Massive Fraud in Haiti's Sham Elections - by Stephen Lendman
On November 28, Haiti held first round legislative and presidential elections, a previous article explaining that democracy was off the ballot, accessed through the following link:
The entire process was rigged, 15 parties excluded, including by far the most popular, Aristide's Fanmi Lavalas. Under the most dire conditions, it was a cruel joke, not even equivalent to what Edward Herman called "demonstration elections" in his 1980 book by that title, sham ones assuring installation of US-friendly candidates, elections in name only.
On November 28, it was worse, so bad, in fact, that world headlines explained it. For example, New York Times writers Damien Cave and Randol Archibold headlined, "Haitian Candidates Call to Void Election," saying:
"Two-thirds of Haiti's presidential candidates said Sunday's election was so tainted by fraud that it should be invalidated, but late in the evening, national election officials ordered the vote to stand, saying that problems at most polling sites had been minor."
They lied. Washington orchestrated the entire process to assure its choices take over, its usual imperial heavy-handedness, this time including ballot box stuffing and other irregularities. Nonetheless, initial results will be known on December 5, officially announced on December 20.
"At an afternoon news conference here, 12 of the 18 candidates still in the race had called on the election council to void the results because of "massive fraud,' which they described as an effort by (Preval's) Unity Party....to stuff ballot boxes and turn away voters who opposed Mr. Preval's chosen candidate, Jude Celestin. The candidates, in an unusual display of unity....urged their partisans to peacefully take to the streets, and many did."
Haiti's US Embassy spokesman said only that it was monitoring the situation. Organization of American States (OAS) observers cancelled a news conference, saying it was gathering information for "our assessment of polling day activities." A UN statement expressed "deep concerns over the numerous incidents that marred the election." Neither Preval or a spokesperson said anything as expected.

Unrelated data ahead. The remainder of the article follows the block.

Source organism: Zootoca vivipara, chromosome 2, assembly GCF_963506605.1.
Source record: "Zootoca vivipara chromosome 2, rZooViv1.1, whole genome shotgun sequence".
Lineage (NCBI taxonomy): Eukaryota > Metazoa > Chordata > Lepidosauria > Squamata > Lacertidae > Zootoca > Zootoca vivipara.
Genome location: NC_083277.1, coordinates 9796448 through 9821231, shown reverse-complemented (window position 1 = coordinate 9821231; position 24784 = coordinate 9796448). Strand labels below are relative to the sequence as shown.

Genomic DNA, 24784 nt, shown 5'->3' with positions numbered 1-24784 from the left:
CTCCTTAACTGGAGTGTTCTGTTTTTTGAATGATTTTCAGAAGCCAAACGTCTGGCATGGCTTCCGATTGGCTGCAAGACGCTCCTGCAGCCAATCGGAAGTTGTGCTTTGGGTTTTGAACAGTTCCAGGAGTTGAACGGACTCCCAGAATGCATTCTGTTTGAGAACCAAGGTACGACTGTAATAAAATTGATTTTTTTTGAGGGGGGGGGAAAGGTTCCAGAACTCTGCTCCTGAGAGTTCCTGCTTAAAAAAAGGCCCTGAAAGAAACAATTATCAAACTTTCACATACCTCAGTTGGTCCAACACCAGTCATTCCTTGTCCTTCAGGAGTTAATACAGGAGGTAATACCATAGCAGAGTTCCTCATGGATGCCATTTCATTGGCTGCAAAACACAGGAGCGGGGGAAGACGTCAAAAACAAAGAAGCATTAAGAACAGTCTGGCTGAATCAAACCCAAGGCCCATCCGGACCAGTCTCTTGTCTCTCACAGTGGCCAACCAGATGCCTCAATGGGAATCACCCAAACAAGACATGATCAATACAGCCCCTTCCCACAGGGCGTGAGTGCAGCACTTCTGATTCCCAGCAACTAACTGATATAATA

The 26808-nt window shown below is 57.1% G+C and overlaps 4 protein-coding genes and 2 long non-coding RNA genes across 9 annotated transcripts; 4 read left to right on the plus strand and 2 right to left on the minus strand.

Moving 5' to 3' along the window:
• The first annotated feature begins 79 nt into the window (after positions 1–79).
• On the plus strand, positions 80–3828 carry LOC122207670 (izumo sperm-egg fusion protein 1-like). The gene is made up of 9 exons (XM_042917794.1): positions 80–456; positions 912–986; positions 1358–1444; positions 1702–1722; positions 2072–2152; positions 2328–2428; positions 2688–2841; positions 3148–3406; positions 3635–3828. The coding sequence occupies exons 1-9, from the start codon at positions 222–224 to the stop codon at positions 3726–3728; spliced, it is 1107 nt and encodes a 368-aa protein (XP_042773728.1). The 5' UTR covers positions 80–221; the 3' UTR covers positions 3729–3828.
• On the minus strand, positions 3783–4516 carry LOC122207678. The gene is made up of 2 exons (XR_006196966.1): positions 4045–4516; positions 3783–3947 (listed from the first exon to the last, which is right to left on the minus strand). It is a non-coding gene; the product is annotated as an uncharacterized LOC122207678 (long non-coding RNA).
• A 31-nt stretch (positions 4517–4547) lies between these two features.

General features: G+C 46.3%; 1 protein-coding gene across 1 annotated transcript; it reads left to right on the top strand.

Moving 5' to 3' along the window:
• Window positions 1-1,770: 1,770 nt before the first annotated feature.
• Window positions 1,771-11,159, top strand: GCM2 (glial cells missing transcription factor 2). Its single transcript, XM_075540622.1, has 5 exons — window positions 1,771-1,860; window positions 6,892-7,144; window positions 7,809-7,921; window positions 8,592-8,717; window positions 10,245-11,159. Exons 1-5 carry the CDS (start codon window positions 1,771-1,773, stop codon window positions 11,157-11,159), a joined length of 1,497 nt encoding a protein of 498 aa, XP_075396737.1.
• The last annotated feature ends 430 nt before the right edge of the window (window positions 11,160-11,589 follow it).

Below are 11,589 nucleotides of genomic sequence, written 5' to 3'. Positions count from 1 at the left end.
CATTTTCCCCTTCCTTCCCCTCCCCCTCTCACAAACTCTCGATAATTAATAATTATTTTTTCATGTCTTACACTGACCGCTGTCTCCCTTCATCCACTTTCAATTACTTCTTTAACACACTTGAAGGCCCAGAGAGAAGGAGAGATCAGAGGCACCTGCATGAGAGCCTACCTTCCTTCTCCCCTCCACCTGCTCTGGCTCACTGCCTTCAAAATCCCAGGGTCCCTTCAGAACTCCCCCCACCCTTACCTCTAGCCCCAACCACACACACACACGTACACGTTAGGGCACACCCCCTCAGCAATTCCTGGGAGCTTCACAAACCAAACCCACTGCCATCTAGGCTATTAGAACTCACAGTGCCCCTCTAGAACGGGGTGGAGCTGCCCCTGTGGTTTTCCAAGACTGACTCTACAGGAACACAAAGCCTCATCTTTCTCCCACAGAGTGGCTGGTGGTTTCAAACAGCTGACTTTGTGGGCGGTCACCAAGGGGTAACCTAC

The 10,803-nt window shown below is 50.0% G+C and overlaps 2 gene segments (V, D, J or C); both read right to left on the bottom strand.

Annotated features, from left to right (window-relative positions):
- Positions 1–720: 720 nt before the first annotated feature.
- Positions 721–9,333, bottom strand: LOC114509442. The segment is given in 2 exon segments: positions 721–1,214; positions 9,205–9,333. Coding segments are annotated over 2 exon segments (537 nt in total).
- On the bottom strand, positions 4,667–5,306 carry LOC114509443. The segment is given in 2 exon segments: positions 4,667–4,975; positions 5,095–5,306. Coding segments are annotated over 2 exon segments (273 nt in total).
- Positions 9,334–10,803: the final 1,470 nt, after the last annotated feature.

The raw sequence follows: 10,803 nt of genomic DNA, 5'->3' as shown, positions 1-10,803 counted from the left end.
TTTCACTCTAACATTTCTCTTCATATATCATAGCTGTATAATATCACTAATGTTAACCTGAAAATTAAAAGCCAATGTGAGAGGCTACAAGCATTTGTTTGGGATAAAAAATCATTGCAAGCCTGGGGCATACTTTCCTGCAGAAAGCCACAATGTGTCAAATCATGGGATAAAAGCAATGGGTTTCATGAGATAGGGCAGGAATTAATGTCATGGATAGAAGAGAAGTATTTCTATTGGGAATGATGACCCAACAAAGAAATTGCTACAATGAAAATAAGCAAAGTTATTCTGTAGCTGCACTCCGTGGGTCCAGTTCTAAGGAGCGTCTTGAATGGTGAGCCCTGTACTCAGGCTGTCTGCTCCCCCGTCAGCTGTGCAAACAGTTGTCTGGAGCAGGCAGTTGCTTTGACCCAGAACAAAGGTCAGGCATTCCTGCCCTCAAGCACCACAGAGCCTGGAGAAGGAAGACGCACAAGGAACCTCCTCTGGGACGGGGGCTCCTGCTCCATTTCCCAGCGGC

On November 30, Al Jazeera said that "The joint observer mission from the Organization of American States/Caribbean Community said that although there had been widespread problems, including acts of violence and intimidation and poor organization blocking many people from voting, this was not enough to doom the polls."
The mission's head, Colin Granderson, said:
"The mission does not believe that these irregularities, serious as some were, necessarily invalidated the process."
Nicole Phillips, observer from the Institute for Justice and Democracy in Haiti, said at every polling station she visited there were flaws. "Streams of people, dozens and dozens of people were unable to vote because they couldn't find their name on an electoral list."
In Acul du Nord and Trou du Nord, two northern towns near Cap-Haitien, voting was cancelled after people fired gunshots in the air and trashed one voting station. A Port-au-Prince one was also ransacked.
Financial Times writer Benedict Mander headlined, "Haiti poll denounced as 'massive fraud,' " saying:
"Allegations of 'massive fraud' (challenged) the legitimacy of a government that will have to rebuild a country decimated by an earthquake in January," and is now dealing with a cholera epidemic ravaging the country.